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This months Evangelicals Now article 


In May I wrote about the danger of neglecting Biblical church discipline and instead replacing it with the world’s methods.

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image: iStock

It seemed to me an entirely non-controversial article and yet it turned out to create more of a stir than most things I write! The irony was that an article which suggested we should avoid doing church discipline through social media – was condemned and critiqued on social media!

It is clear to me that worldly methods lead to worldly results. The world knows how to destruct, but struggles with construction. One aspect of this was pointed out by Douglas Murray in a short but brilliant chapter in his book The Madness of Crowds. The modern world does not do forgiveness. ‘We have created a world in which forgiveness is almost impossible’.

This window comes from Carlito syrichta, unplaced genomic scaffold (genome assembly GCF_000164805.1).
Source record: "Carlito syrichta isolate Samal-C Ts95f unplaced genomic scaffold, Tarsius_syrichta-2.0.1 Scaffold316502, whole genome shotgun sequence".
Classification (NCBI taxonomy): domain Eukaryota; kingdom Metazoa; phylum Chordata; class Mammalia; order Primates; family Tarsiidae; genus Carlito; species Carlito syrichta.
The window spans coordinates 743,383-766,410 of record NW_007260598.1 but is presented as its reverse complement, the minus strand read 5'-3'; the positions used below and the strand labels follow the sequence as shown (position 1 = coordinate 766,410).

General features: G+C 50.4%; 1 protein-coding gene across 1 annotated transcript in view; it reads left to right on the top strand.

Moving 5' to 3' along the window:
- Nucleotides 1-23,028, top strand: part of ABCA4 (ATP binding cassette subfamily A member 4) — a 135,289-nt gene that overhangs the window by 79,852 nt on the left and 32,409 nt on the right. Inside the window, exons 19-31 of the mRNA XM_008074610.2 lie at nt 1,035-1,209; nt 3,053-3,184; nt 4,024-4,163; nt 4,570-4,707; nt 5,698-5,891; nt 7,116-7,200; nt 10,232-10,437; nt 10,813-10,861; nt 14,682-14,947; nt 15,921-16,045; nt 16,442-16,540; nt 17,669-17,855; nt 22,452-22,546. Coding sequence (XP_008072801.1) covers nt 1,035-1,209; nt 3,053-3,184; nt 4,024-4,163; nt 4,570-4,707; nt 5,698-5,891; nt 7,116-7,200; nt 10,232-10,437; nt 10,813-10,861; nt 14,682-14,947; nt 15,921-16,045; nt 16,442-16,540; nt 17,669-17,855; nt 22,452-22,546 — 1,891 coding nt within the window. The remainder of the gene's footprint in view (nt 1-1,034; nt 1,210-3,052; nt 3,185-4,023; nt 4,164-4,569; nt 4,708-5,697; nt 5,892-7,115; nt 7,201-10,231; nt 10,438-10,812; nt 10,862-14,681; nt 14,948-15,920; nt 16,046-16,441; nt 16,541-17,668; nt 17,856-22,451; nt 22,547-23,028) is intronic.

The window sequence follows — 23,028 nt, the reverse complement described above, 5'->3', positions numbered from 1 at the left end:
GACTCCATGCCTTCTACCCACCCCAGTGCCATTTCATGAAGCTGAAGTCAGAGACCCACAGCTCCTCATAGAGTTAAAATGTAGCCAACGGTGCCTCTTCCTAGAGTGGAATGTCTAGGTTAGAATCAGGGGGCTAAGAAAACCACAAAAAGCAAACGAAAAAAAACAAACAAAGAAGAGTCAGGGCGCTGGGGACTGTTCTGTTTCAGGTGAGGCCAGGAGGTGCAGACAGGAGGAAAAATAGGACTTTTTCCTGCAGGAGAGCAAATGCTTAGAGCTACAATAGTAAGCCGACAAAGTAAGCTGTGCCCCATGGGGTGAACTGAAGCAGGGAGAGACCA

Think about how this is done in today’s culture. First, there is the public shaming. Someone has to be ‘called out’ in public. Their sin has to be widely publicised. Then it must never be forgotten. And – thanks to the internet and search engines – it will never be forgotten. The public shaming of people for their present and past sins (we haven’t as yet got on to predicting their future ones, although doubtless that will soon come!) has led to an increase in ‘schadenfreude’ – the delight in the trouble of others – as those we don’t like or agree with, get their comeuppance.